• Boaz Albert

Five Days in Gdansk

Updated: May 18, 2020

Gdansk is a beautiful old city in northern Poland, on the shores of the Baltic Sea. Walking the town, you can literally feel the wheels of history spinning on. For centuries Gdansk was in the middle of a few dramatic historical events. Two of them took place in the 20th century: the first shots of WWII and the rise of Solidarity – the movement that overthrew Communism in eastern Europe.

A visit to Gdansk is a first-rate cultural and historical experience and must definitely be a part of your future touristic plans.

We landed in the evening, placed the luggage at the hotel, and made our first round in the Long Market, an equivalent to other cities' Old Town. This place must be visited at least twice: in the daytime and at night.

Long Market Gdansk

After dinner in the expansive and highly overrated restaurant called Piwna47, We took a ride on the Amber Sky attraction – a ferry wheel in the middle of the city, which ended our first day.

Amber Sky Ferry Wheel Gdansk

The second day was dedicated to two guided tours, run by Free Walkative Tour. The morning tour gave us the full background story, the history of Gdansk, and its main sites, while the second tour focused on the fall of communism and the story of the Solidarity movement. Both trips were very enriching, giving us a high starting point for city exploring.

We closed the day visiting the WWII museum - an impressive building that is hosting a vibrant exhibition on the war. The Museum suggests the visitors clear three hours for visiting the museum – and they are right. I can testify that I know a lot about WWII and the Holocaust, and after two hours of visit (we came late and they were closing on us) I felt I missed a lot and really needed this extra hour.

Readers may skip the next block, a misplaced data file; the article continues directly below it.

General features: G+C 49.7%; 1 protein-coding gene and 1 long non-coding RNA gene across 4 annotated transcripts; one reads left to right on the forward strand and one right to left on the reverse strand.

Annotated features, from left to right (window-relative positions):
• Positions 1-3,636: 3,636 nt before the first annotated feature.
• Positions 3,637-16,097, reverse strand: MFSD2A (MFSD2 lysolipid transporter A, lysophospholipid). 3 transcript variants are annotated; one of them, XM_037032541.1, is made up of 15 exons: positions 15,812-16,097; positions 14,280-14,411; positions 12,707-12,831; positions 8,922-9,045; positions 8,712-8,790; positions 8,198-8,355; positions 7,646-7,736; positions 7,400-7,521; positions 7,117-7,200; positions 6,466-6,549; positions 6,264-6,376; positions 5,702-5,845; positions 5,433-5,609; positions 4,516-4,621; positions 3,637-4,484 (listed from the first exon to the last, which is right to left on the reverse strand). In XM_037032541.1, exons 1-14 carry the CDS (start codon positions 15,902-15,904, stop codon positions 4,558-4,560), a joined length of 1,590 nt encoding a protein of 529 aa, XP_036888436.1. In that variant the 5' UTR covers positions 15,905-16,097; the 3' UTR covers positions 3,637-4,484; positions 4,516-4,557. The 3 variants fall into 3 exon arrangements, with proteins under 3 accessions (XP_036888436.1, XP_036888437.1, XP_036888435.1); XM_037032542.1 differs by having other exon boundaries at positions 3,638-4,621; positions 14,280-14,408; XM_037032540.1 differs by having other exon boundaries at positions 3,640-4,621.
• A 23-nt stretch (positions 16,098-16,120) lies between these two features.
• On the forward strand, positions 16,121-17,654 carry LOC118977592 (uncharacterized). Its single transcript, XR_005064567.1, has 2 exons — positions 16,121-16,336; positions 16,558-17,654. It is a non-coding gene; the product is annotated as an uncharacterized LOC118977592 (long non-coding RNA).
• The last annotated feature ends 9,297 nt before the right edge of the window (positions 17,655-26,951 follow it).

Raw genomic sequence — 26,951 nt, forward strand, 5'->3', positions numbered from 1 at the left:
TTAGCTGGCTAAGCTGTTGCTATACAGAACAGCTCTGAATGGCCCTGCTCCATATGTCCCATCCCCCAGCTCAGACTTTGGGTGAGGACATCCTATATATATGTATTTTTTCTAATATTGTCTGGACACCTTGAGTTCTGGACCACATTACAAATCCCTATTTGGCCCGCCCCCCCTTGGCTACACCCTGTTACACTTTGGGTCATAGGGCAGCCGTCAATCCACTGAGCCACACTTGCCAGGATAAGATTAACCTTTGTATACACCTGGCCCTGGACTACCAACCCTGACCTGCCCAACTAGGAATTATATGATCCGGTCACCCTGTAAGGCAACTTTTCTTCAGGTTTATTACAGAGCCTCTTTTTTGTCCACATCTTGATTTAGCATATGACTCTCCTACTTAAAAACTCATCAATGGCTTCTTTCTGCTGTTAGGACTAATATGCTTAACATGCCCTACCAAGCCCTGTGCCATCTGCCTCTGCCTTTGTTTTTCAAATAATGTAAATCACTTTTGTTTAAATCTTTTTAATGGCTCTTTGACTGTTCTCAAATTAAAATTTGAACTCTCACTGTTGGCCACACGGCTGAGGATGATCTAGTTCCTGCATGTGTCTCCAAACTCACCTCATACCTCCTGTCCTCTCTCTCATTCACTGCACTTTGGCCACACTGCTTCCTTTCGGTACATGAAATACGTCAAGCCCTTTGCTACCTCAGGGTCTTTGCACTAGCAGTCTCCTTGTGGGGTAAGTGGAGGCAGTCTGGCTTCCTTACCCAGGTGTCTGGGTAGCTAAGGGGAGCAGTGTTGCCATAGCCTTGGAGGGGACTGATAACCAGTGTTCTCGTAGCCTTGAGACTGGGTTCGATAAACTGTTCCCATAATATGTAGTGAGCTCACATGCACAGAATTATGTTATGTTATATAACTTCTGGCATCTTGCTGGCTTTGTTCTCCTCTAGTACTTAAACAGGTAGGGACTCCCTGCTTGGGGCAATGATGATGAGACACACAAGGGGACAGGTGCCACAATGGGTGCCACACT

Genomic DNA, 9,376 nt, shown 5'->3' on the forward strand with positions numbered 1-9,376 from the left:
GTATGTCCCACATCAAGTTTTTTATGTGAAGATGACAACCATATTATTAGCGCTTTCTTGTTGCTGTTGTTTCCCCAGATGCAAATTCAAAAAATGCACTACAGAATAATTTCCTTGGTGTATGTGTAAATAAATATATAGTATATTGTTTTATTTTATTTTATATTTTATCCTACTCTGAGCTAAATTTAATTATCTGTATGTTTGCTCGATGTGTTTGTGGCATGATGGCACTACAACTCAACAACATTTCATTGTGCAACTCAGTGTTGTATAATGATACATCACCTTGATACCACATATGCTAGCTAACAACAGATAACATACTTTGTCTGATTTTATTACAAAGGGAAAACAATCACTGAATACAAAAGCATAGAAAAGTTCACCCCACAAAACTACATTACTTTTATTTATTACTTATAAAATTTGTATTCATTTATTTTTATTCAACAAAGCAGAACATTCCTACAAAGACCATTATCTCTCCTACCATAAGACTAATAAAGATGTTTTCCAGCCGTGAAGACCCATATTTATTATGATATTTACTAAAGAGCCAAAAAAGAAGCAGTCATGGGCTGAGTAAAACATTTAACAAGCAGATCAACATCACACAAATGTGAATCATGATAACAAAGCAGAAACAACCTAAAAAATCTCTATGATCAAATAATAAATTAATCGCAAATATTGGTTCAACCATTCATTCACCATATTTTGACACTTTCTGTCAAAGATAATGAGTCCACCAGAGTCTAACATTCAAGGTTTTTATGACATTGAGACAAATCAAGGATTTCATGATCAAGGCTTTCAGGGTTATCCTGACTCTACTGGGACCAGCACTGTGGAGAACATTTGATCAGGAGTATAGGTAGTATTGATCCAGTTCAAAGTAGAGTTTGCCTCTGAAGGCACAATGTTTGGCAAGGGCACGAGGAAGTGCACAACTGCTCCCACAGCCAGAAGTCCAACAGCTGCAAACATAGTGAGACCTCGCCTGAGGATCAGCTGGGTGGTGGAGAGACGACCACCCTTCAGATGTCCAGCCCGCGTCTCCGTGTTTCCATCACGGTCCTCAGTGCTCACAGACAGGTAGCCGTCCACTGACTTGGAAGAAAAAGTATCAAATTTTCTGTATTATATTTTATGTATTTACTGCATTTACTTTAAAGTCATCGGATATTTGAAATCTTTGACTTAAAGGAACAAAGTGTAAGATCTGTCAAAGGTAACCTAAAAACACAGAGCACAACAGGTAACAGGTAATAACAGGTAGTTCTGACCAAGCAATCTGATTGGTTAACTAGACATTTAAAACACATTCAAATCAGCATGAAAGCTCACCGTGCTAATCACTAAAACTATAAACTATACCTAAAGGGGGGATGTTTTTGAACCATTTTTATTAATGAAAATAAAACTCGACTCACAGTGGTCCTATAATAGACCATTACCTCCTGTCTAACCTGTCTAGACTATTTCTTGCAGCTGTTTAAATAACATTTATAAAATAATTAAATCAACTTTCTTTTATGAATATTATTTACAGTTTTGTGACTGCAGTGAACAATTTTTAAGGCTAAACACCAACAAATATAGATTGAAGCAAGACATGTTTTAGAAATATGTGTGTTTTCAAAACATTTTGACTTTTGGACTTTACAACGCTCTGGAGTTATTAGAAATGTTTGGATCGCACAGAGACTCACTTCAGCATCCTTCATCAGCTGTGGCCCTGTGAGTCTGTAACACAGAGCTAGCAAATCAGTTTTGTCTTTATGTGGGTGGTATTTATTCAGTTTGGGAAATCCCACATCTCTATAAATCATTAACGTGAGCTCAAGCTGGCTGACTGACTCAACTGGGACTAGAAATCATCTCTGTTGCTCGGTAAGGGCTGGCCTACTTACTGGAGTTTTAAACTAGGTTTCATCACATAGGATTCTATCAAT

Museum of the Second World War in Gdansk

The next day we took an Uber ride (Uber is very efficient and chip in Poland) to Westerplatte – where the first battle of WWII took place, a symbol for the courage of the Polish soldiers. They had no chance of standing against the power and cruelty of the Nazi forces.

From there we headed to Sopot – a nice but way overrated Vacation town north to Gdansk. We walked at the beautiful main street and visited the wooden pier and thought to ourselves that despite what the tour guides and blogs say – this is not an essential place to visit. Unless you want to spend some time on the sandy beach. In this case, it's worth a visit.

Sopot Pier

Back to Gdansk – my wife Liat needed to go to her conference, and I went to see the St. Mary church. Due to its enormous size, the Basilica is imposing from the outside but much less from the inside. I have seen lots of fabulous churches in Poland – with tons of decorations and artifacts in every corner – but this one wasn't even close to most of them. I climbed the Basilica tower to catch the view of the City – just to figure out I'm not in good shape. More than 400 stares left me breathless. But it was worth it, with a marvelous 360-degrees view of the entire city.

Views from top of St. Mary Basilica Gdansk

On the morning of the 4th day, I went to visit two museums in the Main Town: The Old Main Town Hall - with the magnificent red ceiling, and the Amber Museum. Amber is kind of a symbol in Gdansk, though the city was vibrant of this stone and its craftsmen became very famous for dealing with it. The Amber Museum is hosted in the old Prison Tower – so there is also an exhibition about tortures of the early days.

Old Main Town Hall Gdansk

Prison Tower Amber Museum

After a little Polish lunch of soup and Pirogie, I took a one-hour bus to Shtuthof – a former Nazi concentration and extermination camp. Nowadays, the compound serves as a museum with authentic barracks, gas chambers, and crematorium. A sad and horrifying place to visit - but in my opinion, every human being must visit a Nazi concentration camp – to learn and see what people are capable of doing to others.


We had two beautiful sites for our final day. We started the day by walking at Oliwa Park.

Oliwa Park Gdansk

And then we went to visit the fantastic Solidarity Museum – perhaps the most beautiful and unique museum I have ever seen. We have been there for three fascinating hours, learning of the Communist era, the strikes against the Communist party in Poland and about the rising of Solidarity movement – that after few years of struggle managed to withdraw communism from all east Europe.

Solidarity Museum in Gdansk

It was a fantastic end to our visit to Gdansk.


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